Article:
14. Hotosa GN, Avramidoua D, Ondrias I (2000) Reproduction biology of Liza aurata (Risso, 1810), (Pisces Mugilidae) in the lagoon of Klisova (Messolonghi, W. Greece). Fish Res 47:57–67. doi: 10.1016/S0165-7836(99)00128-9 CrossRefGoogle Scholar
  15. Hrbek T, Meyer A (2003) Closing of the Tethys Sea and the phylogeny of Eurasian killifishes (Cyprinodontiformes: Cyprinodontidae). J Evol Biol 16(1):17–36. doi: 10.1046/j.1420-9101.2003.00475.x CrossRefPubMedGoogle Scholar
  16. Hubbs C, Strawn K (1957) The effects of light and temperature on the fecundity of the greenthroat darter, Etheostoma lepidum. esa. Ecology 38:596–602. doi: 10.2307/1943125 CrossRefGoogle Scholar
  17. Hubbs C, Stevenson MM, Peden AE (1968) Fecundity and egg size in two central Texas darter populations. Southwest Nat 13(30):1–323. doi: 10.2307/3669223 Google Scholar
  18. Hunter JR, Macewicz BJ, Lo NCH, Kimbrell CA (1992) Fecundity, spawning, and maturity of female Dover sole, Microstomus pacificus, with an evaluation of assumptions and precision. Fish Bull 90(1):101–128Google Scholar
  19. Kamal S, Bakhtiyari M, Abdoli A, Eagderi S, Karami M (2009) Life-history variations of killifish (Aphanius sophiae) populations in two environmentally different habitats in central Iran. J Appl Ichthyol 25:474–478. doi: 10.1111/j.1439-0426.2009.01242.x CrossRefGoogle Scholar
  20. Keivany Y, Soofiani NM (2004) Contribution to the biology of Zagros tooth-carp, Aphanius vladykovi (Cyprinodontidae) in central Iran. Environ Biol Fish 71:165–169. doi: 10.1007/s10641-004-0106-y CrossRefGoogle Scholar
  21. Leonardos I, Sinis A (1998) Reproductive strategy of Aphanius fasciatus Nardo, 1827 (Pisces: Cyprinodontidae) in the Mesolongi and Etolikon lagoons (W. Greece). Fish Res 35:171–181. doi: 10.1016/S0165-7836(98)00082-4 CrossRefGoogle Scholar
  22. Li Y, Xie S, Li Z, Gong W, He W (2007) Gonad development of an anadromous fish Coilia ectenes (Engraulidae) in lower reach of Yangtze River, China. Fish Sci 73:1224–1230. doi: 10.1111/j.1444-2906.2007.01459.x Google Scholar
  23. Maitland P (2001) Guide to freshwater fish of Britain and Europe. Hamlyn, LondonGoogle Scholar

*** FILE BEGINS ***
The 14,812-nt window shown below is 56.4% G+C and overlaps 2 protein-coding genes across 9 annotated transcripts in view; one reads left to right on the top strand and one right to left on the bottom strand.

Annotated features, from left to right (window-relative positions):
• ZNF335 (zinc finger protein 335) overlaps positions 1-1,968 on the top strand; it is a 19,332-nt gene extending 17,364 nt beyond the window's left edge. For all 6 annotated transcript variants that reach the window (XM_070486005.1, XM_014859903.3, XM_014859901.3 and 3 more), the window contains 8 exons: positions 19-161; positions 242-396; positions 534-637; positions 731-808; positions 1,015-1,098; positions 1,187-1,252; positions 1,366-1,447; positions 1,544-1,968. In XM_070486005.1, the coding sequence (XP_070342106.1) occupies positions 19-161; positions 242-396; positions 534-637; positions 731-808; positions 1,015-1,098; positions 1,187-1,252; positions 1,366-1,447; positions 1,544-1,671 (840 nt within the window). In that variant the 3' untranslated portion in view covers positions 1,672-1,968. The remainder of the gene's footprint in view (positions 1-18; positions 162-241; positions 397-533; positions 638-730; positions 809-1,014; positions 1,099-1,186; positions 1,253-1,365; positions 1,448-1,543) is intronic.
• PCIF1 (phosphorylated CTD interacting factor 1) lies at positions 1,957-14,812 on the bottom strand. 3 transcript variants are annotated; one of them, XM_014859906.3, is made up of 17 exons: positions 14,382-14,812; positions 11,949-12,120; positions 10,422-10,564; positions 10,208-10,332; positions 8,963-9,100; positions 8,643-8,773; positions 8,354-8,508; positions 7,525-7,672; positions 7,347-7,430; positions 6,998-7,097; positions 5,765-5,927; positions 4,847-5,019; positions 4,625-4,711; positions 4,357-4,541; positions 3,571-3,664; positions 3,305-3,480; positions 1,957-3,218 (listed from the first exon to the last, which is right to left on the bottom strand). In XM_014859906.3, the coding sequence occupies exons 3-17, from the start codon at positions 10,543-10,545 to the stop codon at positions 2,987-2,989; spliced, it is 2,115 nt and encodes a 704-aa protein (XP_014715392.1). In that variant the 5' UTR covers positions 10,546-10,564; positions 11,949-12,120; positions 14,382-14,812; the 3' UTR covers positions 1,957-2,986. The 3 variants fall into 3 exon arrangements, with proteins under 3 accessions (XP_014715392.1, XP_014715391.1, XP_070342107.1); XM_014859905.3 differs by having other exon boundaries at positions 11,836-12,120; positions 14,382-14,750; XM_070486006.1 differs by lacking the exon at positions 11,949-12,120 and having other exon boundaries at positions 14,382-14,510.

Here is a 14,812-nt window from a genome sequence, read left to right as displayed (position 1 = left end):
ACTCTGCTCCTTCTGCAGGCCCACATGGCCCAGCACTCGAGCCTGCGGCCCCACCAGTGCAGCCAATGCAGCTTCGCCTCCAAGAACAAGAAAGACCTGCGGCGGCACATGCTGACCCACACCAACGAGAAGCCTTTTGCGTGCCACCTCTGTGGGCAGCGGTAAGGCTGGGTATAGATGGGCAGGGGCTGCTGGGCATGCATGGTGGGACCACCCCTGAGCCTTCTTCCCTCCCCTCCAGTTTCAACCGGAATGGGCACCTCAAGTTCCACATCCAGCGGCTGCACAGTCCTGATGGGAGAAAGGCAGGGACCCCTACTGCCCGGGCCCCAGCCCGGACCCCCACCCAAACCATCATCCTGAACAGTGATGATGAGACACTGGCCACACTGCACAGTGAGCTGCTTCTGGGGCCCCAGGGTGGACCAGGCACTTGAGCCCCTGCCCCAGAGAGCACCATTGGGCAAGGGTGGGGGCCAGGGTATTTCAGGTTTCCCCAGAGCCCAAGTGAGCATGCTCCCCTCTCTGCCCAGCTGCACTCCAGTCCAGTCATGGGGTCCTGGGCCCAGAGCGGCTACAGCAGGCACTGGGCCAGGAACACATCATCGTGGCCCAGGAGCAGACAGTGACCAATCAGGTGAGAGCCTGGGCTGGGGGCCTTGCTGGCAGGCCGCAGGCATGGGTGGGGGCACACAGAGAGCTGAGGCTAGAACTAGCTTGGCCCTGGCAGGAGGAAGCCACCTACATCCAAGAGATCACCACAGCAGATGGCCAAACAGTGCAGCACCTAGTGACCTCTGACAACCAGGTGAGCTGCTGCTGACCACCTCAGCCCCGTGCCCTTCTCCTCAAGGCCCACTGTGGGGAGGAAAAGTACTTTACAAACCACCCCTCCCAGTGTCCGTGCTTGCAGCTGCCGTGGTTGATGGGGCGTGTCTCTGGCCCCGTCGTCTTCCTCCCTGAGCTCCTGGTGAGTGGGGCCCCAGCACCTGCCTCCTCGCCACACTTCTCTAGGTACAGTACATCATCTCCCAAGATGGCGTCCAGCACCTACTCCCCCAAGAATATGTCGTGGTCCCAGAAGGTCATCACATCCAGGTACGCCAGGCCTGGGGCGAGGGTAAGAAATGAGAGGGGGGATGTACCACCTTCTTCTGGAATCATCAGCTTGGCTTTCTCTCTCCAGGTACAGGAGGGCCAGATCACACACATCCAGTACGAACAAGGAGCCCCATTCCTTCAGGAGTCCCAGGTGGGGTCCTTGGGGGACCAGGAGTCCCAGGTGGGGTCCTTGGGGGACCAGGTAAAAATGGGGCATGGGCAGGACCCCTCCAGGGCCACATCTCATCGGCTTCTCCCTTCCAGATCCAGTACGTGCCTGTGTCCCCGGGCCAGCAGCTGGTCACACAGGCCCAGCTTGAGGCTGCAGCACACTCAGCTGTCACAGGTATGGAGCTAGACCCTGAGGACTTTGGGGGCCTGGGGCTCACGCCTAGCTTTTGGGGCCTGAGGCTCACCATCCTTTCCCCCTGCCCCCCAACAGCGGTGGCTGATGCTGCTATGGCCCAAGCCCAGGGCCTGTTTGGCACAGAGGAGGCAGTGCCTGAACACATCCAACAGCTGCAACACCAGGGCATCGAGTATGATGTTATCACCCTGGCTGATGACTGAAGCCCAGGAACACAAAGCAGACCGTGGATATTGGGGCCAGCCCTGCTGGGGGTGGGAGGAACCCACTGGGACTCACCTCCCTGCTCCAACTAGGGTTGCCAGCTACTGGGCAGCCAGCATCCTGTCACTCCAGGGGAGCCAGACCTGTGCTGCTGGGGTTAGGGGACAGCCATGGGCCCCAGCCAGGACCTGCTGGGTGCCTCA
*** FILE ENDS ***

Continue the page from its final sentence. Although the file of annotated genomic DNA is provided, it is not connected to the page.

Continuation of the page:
24. Murua H, Karus G, Saborido-Ray F, Witthames PR (2003) Procedures to estimate fecundity of marine fish species in relation to their reproductive strategy. J Northwest Atl Fish Sci 33:33–54CrossRefGoogle Scholar
  25. Negassa A, Getahun A (2003) Breeding Season, length-weight relationship and condition factor of introduced fish, Tilapia zillii Gervais 1948 (Pisces: Cichlidae) in Lake Zwai, Ethiopia. SINET Ethiop J Sci 26:115–122Google Scholar
  26. Negassa A, Padanillay CP (2008) Abundance, food habits, and breeding season of exotic Tilapia zillii and native Oreochromis niloticus L. fish species in Lake Zwai, Ethiopia Mj. Int J Sci Technol 02(02):345–360Google Scholar
  27. Pan BS, Yeh WT (1993) Biochemical and morphological changes in grass shrimp (Penaeus monodon) muscle following freezing by air blast and liquid nitrogen methods. J Food Biochem 17:147–160. doi: 10.1111/j.1745-4514.1993.tb00464.x CrossRefGoogle Scholar
  28. Phillips AE (1994) Studies on the biology of two Tilapia species in Lake Edku. Dissertation, Alexandria UniversityGoogle Scholar
  29. Reichenbacher B, Kamrani E, Esmaeili HR, Teimori A (2009) The endangered cyprinodont Aphanius ginaonis (Holly, 1929) from southern Iran is a valid species: evidence from otolith morphology. Environ Biol Fish 86:507–521. doi: 10.1007/s10641-009-9549-5 CrossRefGoogle Scholar
  30. Schenck JR, Whiteside BG (1977) Reproduction, fecundity, sexual dimorphism and sex ratio of Etheostoma fonticola (Osteichthyes: Percidae). Am Midl Nat 98(2):365–375CrossRefGoogle Scholar
  31. Teimori A (2013) The evolutionary history and taxonomy of Aphanius (Teleostei: Cyprinodontidae) species in Iran and the Persian Gulf region. Dissertation, University of MünchenGoogle Scholar
  32. Wildekamp RH (1993) A world of killies: Atlas of the oviparous cyprinodontiform fishes of the world. Volume 1. The genera Adamas, Adinia, Aphanius, Aphyoplatys and Aphyosemion. Amer. Killifish Assoc., Mishawaka. 311 ppGoogle Scholar
  33. Zhang J, Takita T, Zhang C (2009) Reproductive biology of Ilisha elongata (Teleostei: Pristigasteridae) in Ariake Sound, Japan: implications for estuarine fish conservation in Asia. Estuar Coast Shelf Sci 81:105–113. doi: 10.1016/j.ecss.2008.10.013 CrossRefGoogle Scholar
  34. Winemiller KO, Rose KA (1992) Patterns of life-history diversification in North American fishes: implications for population regulation. Can J Fish Aquat Sci 49:2196–2218. doi: 10.1139/f92-242 CrossRefGoogle Scholar

Copyright information

© Springer Science+Business Media Dordrecht 2014

Authors and Affiliations

  1. 1.Department of Fisheries, Faculty of Fisheries and Environmental sciencesGorgan University of Agricultural Sciences and Natural ResourcesGorganIran
  2. 2.Young Researchers and Elite Club, Bandar Abbas BranchIslamic Azad UniversityBandar AbbasIran
  3. 3.Bandar Abbas BranchIslamic Azad UniversityBandar AbbasIran

Personalised recommendations